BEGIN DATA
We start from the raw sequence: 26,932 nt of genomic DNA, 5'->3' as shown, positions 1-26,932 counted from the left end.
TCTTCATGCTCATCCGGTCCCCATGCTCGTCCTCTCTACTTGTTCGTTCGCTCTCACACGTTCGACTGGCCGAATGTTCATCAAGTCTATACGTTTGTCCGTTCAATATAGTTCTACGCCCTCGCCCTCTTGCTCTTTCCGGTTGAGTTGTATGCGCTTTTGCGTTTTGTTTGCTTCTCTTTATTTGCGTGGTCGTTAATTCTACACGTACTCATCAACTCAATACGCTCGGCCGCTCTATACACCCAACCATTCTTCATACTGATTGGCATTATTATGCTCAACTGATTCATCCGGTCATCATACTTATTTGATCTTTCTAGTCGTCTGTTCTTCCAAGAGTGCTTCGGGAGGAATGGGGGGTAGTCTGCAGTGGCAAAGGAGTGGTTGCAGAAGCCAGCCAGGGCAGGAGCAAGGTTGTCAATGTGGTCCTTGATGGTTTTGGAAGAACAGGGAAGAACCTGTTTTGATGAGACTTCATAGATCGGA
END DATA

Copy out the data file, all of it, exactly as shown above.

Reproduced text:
We start from the raw sequence: 26,932 nt of genomic DNA, 5'->3' as shown, positions 1-26,932 counted from the left end.
TCTTCATGCTCATCCGGTCCCCATGCTCGTCCTCTCTACTTGTTCGTTCGCTCTCACACGTTCGACTGGCCGAATGTTCATCAAGTCTATACGTTTGTCCGTTCAATATAGTTCTACGCCCTCGCCCTCTTGCTCTTTCCGGTTGAGTTGTATGCGCTTTTGCGTTTTGTTTGCTTCTCTTTATTTGCGTGGTCGTTAATTCTACACGTACTCATCAACTCAATACGCTCGGCCGCTCTATACACCCAACCATTCTTCATACTGATTGGCATTATTATGCTCAACTGATTCATCCGGTCATCATACTTATTTGATCTTTCTAGTCGTCTGTTCTTCCAAGAGTGCTTCGGGAGGAATGGGGGGTAGTCTGCAGTGGCAAAGGAGTGGTTGCAGAAGCCAGCCAGGGCAGGAGCAAGGTTGTCAATGTGGTCCTTGATGGTTTTGGAAGAACAGGGAAGAACCTGTTTTGATGAGACTTCATAGATCGGA